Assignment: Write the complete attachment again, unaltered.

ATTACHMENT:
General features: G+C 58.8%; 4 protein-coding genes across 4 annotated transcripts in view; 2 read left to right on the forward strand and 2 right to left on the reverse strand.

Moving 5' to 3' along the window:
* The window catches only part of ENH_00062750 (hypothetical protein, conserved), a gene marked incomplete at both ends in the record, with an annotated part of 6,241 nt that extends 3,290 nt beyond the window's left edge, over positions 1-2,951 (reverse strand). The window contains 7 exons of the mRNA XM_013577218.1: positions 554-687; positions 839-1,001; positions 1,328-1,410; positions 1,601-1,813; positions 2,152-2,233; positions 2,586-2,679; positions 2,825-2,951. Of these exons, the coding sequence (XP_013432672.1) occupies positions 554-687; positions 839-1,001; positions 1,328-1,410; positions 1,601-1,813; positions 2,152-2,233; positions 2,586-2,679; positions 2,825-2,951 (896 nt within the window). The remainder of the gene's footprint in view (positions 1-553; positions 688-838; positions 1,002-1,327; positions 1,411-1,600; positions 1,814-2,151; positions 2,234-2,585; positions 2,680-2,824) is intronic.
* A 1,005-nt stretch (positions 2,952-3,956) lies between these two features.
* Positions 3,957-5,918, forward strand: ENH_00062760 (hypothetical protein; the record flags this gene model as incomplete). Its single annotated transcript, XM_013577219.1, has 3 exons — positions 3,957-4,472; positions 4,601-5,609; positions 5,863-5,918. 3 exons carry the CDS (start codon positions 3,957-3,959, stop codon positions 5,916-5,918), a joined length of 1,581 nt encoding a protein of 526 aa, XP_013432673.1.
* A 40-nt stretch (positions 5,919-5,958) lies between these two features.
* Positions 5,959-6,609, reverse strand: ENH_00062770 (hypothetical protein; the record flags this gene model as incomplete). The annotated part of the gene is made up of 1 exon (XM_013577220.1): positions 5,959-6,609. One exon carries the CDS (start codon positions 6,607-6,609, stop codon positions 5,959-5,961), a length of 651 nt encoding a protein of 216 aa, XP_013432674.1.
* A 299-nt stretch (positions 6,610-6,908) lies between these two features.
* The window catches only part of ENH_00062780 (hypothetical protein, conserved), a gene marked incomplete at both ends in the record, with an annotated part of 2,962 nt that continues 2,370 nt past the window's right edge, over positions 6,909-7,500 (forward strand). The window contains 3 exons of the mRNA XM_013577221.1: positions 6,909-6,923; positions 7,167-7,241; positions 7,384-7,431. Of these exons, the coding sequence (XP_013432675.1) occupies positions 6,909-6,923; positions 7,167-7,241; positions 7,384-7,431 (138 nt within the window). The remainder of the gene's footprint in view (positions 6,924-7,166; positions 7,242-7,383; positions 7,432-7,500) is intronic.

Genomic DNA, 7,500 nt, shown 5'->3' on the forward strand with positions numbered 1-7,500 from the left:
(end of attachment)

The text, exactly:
General features: G+C 58.8%; 4 protein-coding genes across 4 annotated transcripts in view; 2 read left to right on the forward strand and 2 right to left on the reverse strand.

Moving 5' to 3' along the window:
* The window catches only part of ENH_00062750 (hypothetical protein, conserved), a gene marked incomplete at both ends in the record, with an annotated part of 6,241 nt that extends 3,290 nt beyond the window's left edge, over positions 1-2,951 (reverse strand). The window contains 7 exons of the mRNA XM_013577218.1: positions 554-687; positions 839-1,001; positions 1,328-1,410; positions 1,601-1,813; positions 2,152-2,233; positions 2,586-2,679; positions 2,825-2,951. Of these exons, the coding sequence (XP_013432672.1) occupies positions 554-687; positions 839-1,001; positions 1,328-1,410; positions 1,601-1,813; positions 2,152-2,233; positions 2,586-2,679; positions 2,825-2,951 (896 nt within the window). The remainder of the gene's footprint in view (positions 1-553; positions 688-838; positions 1,002-1,327; positions 1,411-1,600; positions 1,814-2,151; positions 2,234-2,585; positions 2,680-2,824) is intronic.
* A 1,005-nt stretch (positions 2,952-3,956) lies between these two features.
* Positions 3,957-5,918, forward strand: ENH_00062760 (hypothetical protein; the record flags this gene model as incomplete). Its single annotated transcript, XM_013577219.1, has 3 exons — positions 3,957-4,472; positions 4,601-5,609; positions 5,863-5,918. 3 exons carry the CDS (start codon positions 3,957-3,959, stop codon positions 5,916-5,918), a joined length of 1,581 nt encoding a protein of 526 aa, XP_013432673.1.
* A 40-nt stretch (positions 5,919-5,958) lies between these two features.
* Positions 5,959-6,609, reverse strand: ENH_00062770 (hypothetical protein; the record flags this gene model as incomplete). The annotated part of the gene is made up of 1 exon (XM_013577220.1): positions 5,959-6,609. One exon carries the CDS (start codon positions 6,607-6,609, stop codon positions 5,959-5,961), a length of 651 nt encoding a protein of 216 aa, XP_013432674.1.
* A 299-nt stretch (positions 6,610-6,908) lies between these two features.
* The window catches only part of ENH_00062780 (hypothetical protein, conserved), a gene marked incomplete at both ends in the record, with an annotated part of 2,962 nt that continues 2,370 nt past the window's right edge, over positions 6,909-7,500 (forward strand). The window contains 3 exons of the mRNA XM_013577221.1: positions 6,909-6,923; positions 7,167-7,241; positions 7,384-7,431. Of these exons, the coding sequence (XP_013432675.1) occupies positions 6,909-6,923; positions 7,167-7,241; positions 7,384-7,431 (138 nt within the window). The remainder of the gene's footprint in view (positions 6,924-7,166; positions 7,242-7,383; positions 7,432-7,500) is intronic.

Genomic DNA, 7,500 nt, shown 5'->3' on the forward strand with positions numbered 1-7,500 from the left: